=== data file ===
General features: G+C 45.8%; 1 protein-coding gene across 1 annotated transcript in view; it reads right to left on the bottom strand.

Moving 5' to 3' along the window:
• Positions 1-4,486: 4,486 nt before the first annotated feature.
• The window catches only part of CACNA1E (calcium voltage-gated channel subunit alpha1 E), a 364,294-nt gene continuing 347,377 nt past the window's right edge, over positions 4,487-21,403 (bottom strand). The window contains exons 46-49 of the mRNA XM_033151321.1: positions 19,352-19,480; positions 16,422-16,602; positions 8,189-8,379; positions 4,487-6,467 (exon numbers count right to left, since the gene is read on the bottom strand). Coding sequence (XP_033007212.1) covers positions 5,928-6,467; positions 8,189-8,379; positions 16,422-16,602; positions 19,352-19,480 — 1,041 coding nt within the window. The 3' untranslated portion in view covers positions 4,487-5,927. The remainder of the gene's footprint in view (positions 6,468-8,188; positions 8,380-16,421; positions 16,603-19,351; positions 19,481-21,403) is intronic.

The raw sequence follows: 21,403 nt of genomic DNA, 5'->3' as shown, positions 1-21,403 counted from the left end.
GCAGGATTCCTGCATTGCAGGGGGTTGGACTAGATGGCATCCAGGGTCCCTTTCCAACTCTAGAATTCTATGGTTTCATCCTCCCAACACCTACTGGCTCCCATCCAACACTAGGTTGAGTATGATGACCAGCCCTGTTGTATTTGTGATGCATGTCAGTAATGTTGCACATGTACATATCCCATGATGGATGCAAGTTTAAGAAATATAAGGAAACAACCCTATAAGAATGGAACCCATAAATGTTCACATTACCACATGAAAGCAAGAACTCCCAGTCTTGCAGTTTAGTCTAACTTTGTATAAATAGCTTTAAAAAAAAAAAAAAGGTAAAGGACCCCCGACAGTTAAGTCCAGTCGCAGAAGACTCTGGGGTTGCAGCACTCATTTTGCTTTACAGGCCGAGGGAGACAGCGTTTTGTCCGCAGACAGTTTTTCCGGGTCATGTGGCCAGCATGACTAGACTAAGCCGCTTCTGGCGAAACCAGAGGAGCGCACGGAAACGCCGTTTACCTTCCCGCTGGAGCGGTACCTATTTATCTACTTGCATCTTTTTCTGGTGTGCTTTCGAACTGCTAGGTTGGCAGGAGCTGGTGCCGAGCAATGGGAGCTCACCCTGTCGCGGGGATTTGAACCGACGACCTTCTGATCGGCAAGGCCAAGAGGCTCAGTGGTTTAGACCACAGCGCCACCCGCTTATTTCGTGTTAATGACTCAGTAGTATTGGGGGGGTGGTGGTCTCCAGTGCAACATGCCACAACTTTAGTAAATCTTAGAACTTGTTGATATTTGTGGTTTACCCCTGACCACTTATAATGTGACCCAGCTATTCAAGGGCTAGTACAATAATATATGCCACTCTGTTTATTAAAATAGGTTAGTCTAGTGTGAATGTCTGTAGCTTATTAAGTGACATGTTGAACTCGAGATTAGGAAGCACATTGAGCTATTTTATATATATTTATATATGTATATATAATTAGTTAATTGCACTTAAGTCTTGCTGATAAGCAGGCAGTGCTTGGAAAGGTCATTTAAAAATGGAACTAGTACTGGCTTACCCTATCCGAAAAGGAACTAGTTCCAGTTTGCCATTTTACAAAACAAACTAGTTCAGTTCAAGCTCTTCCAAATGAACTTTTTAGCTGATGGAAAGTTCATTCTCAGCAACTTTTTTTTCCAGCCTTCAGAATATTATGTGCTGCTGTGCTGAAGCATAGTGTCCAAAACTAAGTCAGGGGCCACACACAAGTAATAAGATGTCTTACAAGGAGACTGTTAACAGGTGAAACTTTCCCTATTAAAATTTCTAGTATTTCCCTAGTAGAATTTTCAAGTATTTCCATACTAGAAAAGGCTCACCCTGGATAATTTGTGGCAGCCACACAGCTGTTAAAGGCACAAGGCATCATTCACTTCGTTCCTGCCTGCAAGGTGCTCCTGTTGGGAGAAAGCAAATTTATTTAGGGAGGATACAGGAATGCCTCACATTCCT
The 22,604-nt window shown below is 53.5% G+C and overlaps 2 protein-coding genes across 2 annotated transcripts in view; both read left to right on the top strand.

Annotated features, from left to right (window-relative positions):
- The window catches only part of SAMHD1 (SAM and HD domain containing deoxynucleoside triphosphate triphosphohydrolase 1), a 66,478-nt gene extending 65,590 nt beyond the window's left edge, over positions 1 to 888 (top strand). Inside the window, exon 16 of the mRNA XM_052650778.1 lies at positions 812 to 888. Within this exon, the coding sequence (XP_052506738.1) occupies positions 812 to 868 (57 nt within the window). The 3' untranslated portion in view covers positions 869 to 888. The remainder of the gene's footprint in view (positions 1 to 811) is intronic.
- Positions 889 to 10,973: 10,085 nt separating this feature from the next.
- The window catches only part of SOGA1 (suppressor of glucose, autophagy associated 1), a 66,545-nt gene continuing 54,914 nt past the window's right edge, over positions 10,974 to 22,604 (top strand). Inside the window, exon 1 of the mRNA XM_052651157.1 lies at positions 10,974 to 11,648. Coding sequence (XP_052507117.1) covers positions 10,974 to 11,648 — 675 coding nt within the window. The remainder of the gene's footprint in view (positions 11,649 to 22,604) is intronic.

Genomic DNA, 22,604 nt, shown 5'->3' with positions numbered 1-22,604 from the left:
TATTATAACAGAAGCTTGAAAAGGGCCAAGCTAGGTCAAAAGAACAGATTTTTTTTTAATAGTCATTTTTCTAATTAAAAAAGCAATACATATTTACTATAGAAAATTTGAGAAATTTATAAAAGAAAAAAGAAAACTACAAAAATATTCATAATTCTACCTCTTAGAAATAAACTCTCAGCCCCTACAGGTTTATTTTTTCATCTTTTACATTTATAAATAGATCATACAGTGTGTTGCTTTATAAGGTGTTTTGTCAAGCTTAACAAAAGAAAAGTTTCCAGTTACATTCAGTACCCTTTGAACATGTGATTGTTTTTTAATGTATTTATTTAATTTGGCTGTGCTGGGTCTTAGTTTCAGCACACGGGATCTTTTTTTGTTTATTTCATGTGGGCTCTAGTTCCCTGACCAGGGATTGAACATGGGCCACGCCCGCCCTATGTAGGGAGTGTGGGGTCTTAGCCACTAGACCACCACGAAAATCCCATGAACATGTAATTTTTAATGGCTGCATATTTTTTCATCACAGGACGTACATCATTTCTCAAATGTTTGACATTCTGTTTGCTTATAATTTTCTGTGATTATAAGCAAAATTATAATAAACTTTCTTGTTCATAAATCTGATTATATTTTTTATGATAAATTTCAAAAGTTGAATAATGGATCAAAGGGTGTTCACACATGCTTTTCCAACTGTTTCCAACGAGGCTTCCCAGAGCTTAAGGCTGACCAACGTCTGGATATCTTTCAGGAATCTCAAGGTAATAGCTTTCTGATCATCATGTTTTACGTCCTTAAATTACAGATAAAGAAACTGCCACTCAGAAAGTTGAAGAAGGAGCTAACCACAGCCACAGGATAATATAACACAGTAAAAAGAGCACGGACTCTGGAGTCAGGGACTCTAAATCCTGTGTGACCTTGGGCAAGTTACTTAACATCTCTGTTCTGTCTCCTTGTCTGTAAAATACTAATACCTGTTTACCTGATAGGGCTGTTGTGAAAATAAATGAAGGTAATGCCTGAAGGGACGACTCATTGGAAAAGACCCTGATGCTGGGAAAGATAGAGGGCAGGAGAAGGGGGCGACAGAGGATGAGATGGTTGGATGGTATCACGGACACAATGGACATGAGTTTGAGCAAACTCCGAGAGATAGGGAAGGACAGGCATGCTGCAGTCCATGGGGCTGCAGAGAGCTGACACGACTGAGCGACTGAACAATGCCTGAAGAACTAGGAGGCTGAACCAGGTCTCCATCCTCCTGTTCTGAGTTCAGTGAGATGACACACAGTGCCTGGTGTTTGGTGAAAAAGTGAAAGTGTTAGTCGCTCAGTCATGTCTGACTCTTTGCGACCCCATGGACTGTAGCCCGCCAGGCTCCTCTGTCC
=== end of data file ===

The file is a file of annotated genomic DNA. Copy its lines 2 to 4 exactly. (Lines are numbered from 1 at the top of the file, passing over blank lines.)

Moving 5' to 3' along the window:
• Positions 1-4,486: 4,486 nt before the first annotated feature.
• The window catches only part of CACNA1E (calcium voltage-gated channel subunit alpha1 E), a 364,294-nt gene continuing 347,377 nt past the window's right edge, over positions 4,487-21,403 (bottom strand). The window contains exons 46-49 of the mRNA XM_033151321.1: positions 19,352-19,480; positions 16,422-16,602; positions 8,189-8,379; positions 4,487-6,467 (exon numbers count right to left, since the gene is read on the bottom strand). Coding sequence (XP_033007212.1) covers positions 5,928-6,467; positions 8,189-8,379; positions 16,422-16,602; positions 19,352-19,480 — 1,041 coding nt within the window. The 3' untranslated portion in view covers positions 4,487-5,927. The remainder of the gene's footprint in view (positions 6,468-8,188; positions 8,380-16,421; positions 16,603-19,351; positions 19,481-21,403) is intronic.